Much has been written already about the Tiger Woods' Apology on Friday. A Google News search reveals more than 12,000 stories since Friday's press conference. We are told that even Wall Street stopped trading to hear what Tiger had to say. What has grabbed my attention this morning are the op-eds and the discussion about religious diversity, or lack thereof, in America.
The conversation has even made its way to Paul Revere Family Restaurant, where I like to hang out in the morning. One of my eating buddies said, "Mark, you should read the op-ed in USA Today today." So I did. "A Buddhist Moment in America," is written by Stephen Prothero, a professor of religion at Boston University. Prothero believes that there is room for more religious tolerance in America. He writes:
One of the core civic challenges in the USA today is to find a way to reconcile our Christian supermajority with our many religious minorities — the Jews and Muslims, Hindus and Buddhists, Sikhs and non-believers in our midst.
While it is true that many more people in America claim as their faith Christianity than any other, it would be incorrect to believe there is anywhere close to the 250 million Christians in the USA that Prothero quotes. I doubt there are even 250 million seats in Christian American churches. One of the biggest challenges that Christian teachers like myself face, in fact, are the misconceptions of what Christianity is and what it isn't. For example, Prothero writes that the concept of craving is best known as a Buddhist concept:
The key moment in Woods' statement came at the end, when, in an effort to make sense of his behavior, he turned not to Christian theologies of sin but to Buddhist teachings about craving. Whereas Christianity seeks to solve the problem of sin, Buddhism seeks to solve the problem of suffering. Buddhists observe that suffering arises from a 12-fold chain of interlocking causes and effects. Among these causes is craving. We crave this woman or that car because we think that getting her or it will make us happy. But this craving only ties us into an unending cycle of misery, because even if we get what we want there is always something more to crave — another woman or another man, a faster car or a bigger house.
I will be the first person to admit that I am NOT an expert when it comes to Buddhist teachings. But I do know something about Christian teachings. I know, for example, that most Christ-followers affirm the Ten Commandments as basic to their faith. The tenth and final commandment is "You shall not covet your neighbor's house. You shall not covet your neighbor's wife, or his manservant or maidservant, his ox or donkey, or anything that belongs to your neighbor."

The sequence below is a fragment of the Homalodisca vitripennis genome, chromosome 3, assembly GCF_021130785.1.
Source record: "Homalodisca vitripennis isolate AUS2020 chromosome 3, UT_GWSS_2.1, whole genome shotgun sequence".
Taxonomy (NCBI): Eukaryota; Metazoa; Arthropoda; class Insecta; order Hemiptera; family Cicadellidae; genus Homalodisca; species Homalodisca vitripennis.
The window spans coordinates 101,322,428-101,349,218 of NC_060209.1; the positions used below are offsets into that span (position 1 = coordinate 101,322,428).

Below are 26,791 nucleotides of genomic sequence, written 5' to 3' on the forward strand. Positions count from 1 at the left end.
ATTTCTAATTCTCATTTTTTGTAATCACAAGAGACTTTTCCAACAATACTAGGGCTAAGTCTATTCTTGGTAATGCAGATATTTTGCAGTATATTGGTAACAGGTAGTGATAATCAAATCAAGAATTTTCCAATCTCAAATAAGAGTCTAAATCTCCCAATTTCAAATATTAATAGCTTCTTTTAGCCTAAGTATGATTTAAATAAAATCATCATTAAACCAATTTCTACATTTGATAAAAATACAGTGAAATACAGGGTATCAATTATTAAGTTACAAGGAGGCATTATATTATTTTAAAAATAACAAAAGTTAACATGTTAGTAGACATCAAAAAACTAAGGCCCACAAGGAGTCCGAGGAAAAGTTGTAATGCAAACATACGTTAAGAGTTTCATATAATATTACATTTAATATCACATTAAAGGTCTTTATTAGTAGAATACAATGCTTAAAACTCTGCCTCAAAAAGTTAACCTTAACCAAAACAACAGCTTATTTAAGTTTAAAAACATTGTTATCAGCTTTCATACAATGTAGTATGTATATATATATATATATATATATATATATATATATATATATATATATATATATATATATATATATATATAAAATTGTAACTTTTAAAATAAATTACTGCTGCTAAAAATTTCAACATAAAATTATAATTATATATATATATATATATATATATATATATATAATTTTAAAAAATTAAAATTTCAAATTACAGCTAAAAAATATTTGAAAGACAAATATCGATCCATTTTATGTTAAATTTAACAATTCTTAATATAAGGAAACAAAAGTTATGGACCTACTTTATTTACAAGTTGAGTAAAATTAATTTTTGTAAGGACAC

Some rabbis have historically observed that this final commandment against coveting is different than the first nine in that it is the only one that cannot be outwardly observed by others. Additionally these same rabbis have noted that if one observes the first nine commandments, then the tenth becomes a gift from God. In other words, the way one does not fall to covetous behavior like the craving described by Tiger Woods is by observing the first nine commandments. Prothero observes:
As Woods recognized, the money and fame that came with celebrity made it easy for him to fulfill his temptations. But we Americans who can only dream of such money and fame also possess an unparalleled ability to satisfy craving upon craving. Ours is the richest country in the history of the world, and our core values derive at least as much from consumer capitalism as from Christian faith.
Certainly Woods is not the first incredibly wealthy and famous man to discover that he could not satisfy his cravings through either his fortune or his fame. The author of the Old Testament book of Ecclesiastes begins his composition this way: "Meaningless! Meaningless!" says the Teacher. "Utterly meaningless! Everything is meaningless." Many scholars believe that the author of this "meaningless" mea culpa is none other than King Solomon, the wealthiest man who ever lived.
As an American I have great respect for my fellow citizens' (like Tiger Woods') different religious views. As a Christ follower I wish Tiger Woods every best wish for a full recovery. As a theology student I also appreciate Professor Prothero for bringing a fresh awareness of Woods' different religious background. But I also want my readers to know that Christianity has much to say about the subject of craving. Ultimately our craving will either lead us to meaningless emptiness or to Christ.